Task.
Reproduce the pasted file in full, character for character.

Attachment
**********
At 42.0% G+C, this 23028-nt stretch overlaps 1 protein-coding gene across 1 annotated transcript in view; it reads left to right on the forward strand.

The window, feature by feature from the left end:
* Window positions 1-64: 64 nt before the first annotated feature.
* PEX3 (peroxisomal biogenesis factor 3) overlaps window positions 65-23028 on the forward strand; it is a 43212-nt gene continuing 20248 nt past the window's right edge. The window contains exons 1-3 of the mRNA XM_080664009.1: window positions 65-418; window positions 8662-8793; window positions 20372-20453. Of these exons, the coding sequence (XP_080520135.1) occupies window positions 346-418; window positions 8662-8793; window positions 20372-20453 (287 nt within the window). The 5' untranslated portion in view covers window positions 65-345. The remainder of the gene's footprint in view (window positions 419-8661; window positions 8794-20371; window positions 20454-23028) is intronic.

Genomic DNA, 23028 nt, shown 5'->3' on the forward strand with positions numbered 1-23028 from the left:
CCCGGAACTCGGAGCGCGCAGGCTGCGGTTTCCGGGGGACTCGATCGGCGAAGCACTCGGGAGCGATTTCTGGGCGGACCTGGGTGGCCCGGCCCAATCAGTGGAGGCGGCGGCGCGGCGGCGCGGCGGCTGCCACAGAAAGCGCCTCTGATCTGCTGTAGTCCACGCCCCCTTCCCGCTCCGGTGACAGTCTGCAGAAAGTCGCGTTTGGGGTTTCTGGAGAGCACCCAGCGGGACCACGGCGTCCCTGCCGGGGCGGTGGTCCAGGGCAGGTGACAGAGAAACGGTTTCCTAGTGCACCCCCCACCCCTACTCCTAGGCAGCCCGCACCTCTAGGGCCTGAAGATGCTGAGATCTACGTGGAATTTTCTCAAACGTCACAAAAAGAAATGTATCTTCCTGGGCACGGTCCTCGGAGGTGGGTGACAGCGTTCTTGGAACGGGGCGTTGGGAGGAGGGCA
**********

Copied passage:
At 42.0% G+C, this 23028-nt stretch overlaps 1 protein-coding gene across 1 annotated transcript in view; it reads left to right on the forward strand.

The window, feature by feature from the left end:
* Window positions 1-64: 64 nt before the first annotated feature.
* PEX3 (peroxisomal biogenesis factor 3) overlaps window positions 65-23028 on the forward strand; it is a 43212-nt gene continuing 20248 nt past the window's right edge. The window contains exons 1-3 of the mRNA XM_080664009.1: window positions 65-418; window positions 8662-8793; window positions 20372-20453. Of these exons, the coding sequence (XP_080520135.1) occupies window positions 346-418; window positions 8662-8793; window positions 20372-20453 (287 nt within the window). The 5' untranslated portion in view covers window positions 65-345. The remainder of the gene's footprint in view (window positions 419-8661; window positions 8794-20371; window positions 20454-23028) is intronic.

Genomic DNA, 23028 nt, shown 5'->3' on the forward strand with positions numbered 1-23028 from the left:
CCCGGAACTCGGAGCGCGCAGGCTGCGGTTTCCGGGGGACTCGATCGGCGAAGCACTCGGGAGCGATTTCTGGGCGGACCTGGGTGGCCCGGCCCAATCAGTGGAGGCGGCGGCGCGGCGGCGCGGCGGCTGCCACAGAAAGCGCCTCTGATCTGCTGTAGTCCACGCCCCCTTCCCGCTCCGGTGACAGTCTGCAGAAAGTCGCGTTTGGGGTTTCTGGAGAGCACCCAGCGGGACCACGGCGTCCCTGCCGGGGCGGTGGTCCAGGGCAGGTGACAGAGAAACGGTTTCCTAGTGCACCCCCCACCCCTACTCCTAGGCAGCCCGCACCTCTAGGGCCTGAAGATGCTGAGATCTACGTGGAATTTTCTCAAACGTCACAAAAAGAAATGTATCTTCCTGGGCACGGTCCTCGGAGGTGGGTGACAGCGTTCTTGGAACGGGGCGTTGGGAGGAGGGCA